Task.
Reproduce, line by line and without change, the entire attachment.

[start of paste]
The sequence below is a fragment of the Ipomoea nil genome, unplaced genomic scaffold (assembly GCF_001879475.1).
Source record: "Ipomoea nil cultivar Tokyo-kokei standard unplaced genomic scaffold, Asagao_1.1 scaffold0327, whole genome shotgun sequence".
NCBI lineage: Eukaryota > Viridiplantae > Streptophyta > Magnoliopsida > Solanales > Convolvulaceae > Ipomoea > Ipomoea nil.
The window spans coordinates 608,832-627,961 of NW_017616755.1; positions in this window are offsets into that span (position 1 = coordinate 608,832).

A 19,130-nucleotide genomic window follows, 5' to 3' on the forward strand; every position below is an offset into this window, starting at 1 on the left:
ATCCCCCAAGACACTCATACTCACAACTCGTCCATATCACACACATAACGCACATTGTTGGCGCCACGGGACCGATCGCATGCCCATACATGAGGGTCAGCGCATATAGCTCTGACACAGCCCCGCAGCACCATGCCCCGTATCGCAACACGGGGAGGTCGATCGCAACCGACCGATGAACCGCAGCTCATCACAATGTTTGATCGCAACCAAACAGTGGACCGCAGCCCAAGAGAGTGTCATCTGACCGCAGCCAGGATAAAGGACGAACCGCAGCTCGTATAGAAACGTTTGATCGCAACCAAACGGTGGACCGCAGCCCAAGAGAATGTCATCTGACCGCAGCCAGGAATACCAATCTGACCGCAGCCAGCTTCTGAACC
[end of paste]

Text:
The sequence below is a fragment of the Ipomoea nil genome, unplaced genomic scaffold (assembly GCF_001879475.1).
Source record: "Ipomoea nil cultivar Tokyo-kokei standard unplaced genomic scaffold, Asagao_1.1 scaffold0327, whole genome shotgun sequence".
NCBI lineage: Eukaryota > Viridiplantae > Streptophyta > Magnoliopsida > Solanales > Convolvulaceae > Ipomoea > Ipomoea nil.
The window spans coordinates 608,832-627,961 of NW_017616755.1; positions in this window are offsets into that span (position 1 = coordinate 608,832).

A 19,130-nucleotide genomic window follows, 5' to 3' on the forward strand; every position below is an offset into this window, starting at 1 on the left:
ATCCCCCAAGACACTCATACTCACAACTCGTCCATATCACACACATAACGCACATTGTTGGCGCCACGGGACCGATCGCATGCCCATACATGAGGGTCAGCGCATATAGCTCTGACACAGCCCCGCAGCACCATGCCCCGTATCGCAACACGGGGAGGTCGATCGCAACCGACCGATGAACCGCAGCTCATCACAATGTTTGATCGCAACCAAACAGTGGACCGCAGCCCAAGAGAGTGTCATCTGACCGCAGCCAGGATAAAGGACGAACCGCAGCTCGTATAGAAACGTTTGATCGCAACCAAACGGTGGACCGCAGCCCAAGAGAATGTCATCTGACCGCAGCCAGGAATACCAATCTGACCGCAGCCAGCTTCTGAACC